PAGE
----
Another tool that we looked at that I decided to explore further was spellosaur. This was another application that I decided to explore after the session. This is a game for spelling, it has various options the parent or teacher can begin by typing in the words that they want the child to learn, the child then has to complete a series of activities in order to learn the spelling before they then complete a spelling test at the end. I thoroughly enjoyed using this application, I found it was a great tool to help children learn spellings but it was also very engaging through its interactivity and the fact that there was dinosaur theme and motif used throughout. I took a screen shot whilst playing the game and this can be seen below:
After this session I also decided to undertake some extra reading, which can be found on the following web link: http://www.pinterest.com/pin/117304765267049745/. I found this an exciting resource that a mum of two had created for her children. The activity worked by her taking photographs of their toys all categorised; lego, toy story etc. She then took photos of the individual toys that were in the photographs. After all that photography she then got the photographs printed and put the photographs with the toy scene on the right hand side of a page of a photo album. On the left hand side she then put the individual items along with text asking the children to find things such as ‘can you find 3 buzz light years?’ Therefore she had created a personalised activity book for both of her children! I think this a fantastic idea that could be adapted within the classroom or even for parents to try at home to keep their kids entertained on a long trip! Either way it is a genius way to use ICT outside of the classroom. An image of the page can be seen below:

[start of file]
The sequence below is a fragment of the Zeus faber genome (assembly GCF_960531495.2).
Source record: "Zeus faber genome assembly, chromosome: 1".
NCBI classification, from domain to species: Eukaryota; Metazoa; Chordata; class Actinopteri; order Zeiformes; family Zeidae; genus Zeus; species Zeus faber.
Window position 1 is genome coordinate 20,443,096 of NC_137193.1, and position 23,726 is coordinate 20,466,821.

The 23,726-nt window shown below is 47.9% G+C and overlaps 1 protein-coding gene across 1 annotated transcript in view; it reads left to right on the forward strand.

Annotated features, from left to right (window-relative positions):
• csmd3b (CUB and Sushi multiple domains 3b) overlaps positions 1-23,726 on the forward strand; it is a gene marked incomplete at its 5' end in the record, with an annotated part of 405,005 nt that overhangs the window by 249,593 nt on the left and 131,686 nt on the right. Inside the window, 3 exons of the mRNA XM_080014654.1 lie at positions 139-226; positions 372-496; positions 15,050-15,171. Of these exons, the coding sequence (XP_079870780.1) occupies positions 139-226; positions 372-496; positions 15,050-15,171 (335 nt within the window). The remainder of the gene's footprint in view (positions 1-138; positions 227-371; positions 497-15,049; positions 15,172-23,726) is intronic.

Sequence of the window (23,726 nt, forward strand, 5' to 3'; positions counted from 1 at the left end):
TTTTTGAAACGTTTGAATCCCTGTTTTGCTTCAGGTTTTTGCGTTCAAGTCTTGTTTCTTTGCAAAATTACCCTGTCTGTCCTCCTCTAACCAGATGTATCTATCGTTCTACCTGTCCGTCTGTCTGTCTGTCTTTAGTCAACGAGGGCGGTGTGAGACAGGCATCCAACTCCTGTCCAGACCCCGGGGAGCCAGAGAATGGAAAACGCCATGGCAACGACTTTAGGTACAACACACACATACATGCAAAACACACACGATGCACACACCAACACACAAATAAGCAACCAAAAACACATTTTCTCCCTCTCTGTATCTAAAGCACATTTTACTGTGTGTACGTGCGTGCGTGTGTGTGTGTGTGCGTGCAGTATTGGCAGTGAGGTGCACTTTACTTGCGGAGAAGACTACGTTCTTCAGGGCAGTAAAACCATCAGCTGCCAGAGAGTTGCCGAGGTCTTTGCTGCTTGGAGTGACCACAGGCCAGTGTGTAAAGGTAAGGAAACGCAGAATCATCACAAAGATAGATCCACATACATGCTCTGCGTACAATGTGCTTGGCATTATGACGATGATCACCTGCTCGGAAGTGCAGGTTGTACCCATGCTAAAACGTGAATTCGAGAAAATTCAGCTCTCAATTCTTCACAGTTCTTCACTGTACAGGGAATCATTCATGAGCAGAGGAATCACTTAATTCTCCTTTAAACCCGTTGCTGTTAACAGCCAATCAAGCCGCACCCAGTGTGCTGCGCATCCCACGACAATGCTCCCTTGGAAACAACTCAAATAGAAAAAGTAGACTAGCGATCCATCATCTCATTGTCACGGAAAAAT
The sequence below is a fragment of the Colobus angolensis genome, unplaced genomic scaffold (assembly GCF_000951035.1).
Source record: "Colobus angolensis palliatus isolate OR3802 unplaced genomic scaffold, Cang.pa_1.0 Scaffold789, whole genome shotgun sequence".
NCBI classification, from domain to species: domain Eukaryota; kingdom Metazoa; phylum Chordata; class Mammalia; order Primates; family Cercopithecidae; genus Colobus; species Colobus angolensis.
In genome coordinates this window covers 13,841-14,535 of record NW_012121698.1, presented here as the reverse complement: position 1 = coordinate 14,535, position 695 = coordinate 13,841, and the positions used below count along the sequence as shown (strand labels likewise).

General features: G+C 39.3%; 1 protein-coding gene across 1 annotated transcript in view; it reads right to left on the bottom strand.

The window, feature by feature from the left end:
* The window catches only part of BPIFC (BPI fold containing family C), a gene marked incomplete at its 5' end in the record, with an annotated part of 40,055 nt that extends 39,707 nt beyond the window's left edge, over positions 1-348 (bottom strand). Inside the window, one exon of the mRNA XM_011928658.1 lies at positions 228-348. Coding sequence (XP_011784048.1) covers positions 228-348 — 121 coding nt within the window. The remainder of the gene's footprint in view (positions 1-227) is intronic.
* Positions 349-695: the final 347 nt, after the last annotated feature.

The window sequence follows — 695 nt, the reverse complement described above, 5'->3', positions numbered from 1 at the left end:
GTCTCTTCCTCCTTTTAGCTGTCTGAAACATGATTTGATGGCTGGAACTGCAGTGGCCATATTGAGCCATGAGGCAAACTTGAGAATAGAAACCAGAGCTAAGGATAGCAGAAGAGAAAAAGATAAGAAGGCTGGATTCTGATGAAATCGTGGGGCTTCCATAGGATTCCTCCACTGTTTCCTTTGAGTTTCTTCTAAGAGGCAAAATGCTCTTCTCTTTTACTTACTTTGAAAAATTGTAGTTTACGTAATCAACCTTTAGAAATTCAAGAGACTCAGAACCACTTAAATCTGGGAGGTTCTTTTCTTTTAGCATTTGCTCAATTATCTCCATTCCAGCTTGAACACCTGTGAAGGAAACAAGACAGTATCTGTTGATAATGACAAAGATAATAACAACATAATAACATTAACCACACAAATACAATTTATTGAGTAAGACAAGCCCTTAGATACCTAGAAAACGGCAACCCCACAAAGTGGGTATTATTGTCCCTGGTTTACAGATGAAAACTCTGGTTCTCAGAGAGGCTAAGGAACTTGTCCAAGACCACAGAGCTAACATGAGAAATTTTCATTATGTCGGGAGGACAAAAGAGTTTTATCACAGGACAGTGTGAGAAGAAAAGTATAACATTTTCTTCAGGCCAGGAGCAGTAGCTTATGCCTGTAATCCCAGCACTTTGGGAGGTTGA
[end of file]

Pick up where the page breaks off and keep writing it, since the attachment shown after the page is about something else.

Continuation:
My directed study was to reflect on the pros and cons of mobile technologies. What I have come up with can be seen below:
– effective tool for education because they engage children
– not only are they educational but they are also entertaining
– teachers can use apps as part of their day to day school life to free up some of their time
– sustainable in comparison to traditional educational methods e.g. pen and paper
– limited to use on only a phone or a tablet, can be a problem if a school does not have access to these resources
– lots of good educational apps cost money
In summary, there are more pros for the use of mobile technologies in classrooms in comparison to the cons where there is not many. Therefore it can be said that there are more reasons to use apps within an educational setting than not. Whilst I have not seen any apps being used within the classroom on my recent school placements, I am keen to have a go at using them in my up and coming placements and within my own practice in future.
To conclude this session, I found it really interesting to consider how both computing and ICT can be used outside of the classroom. It allows great opportunities for children to continue to develop and refine their ICT skills without being in the classroom environment.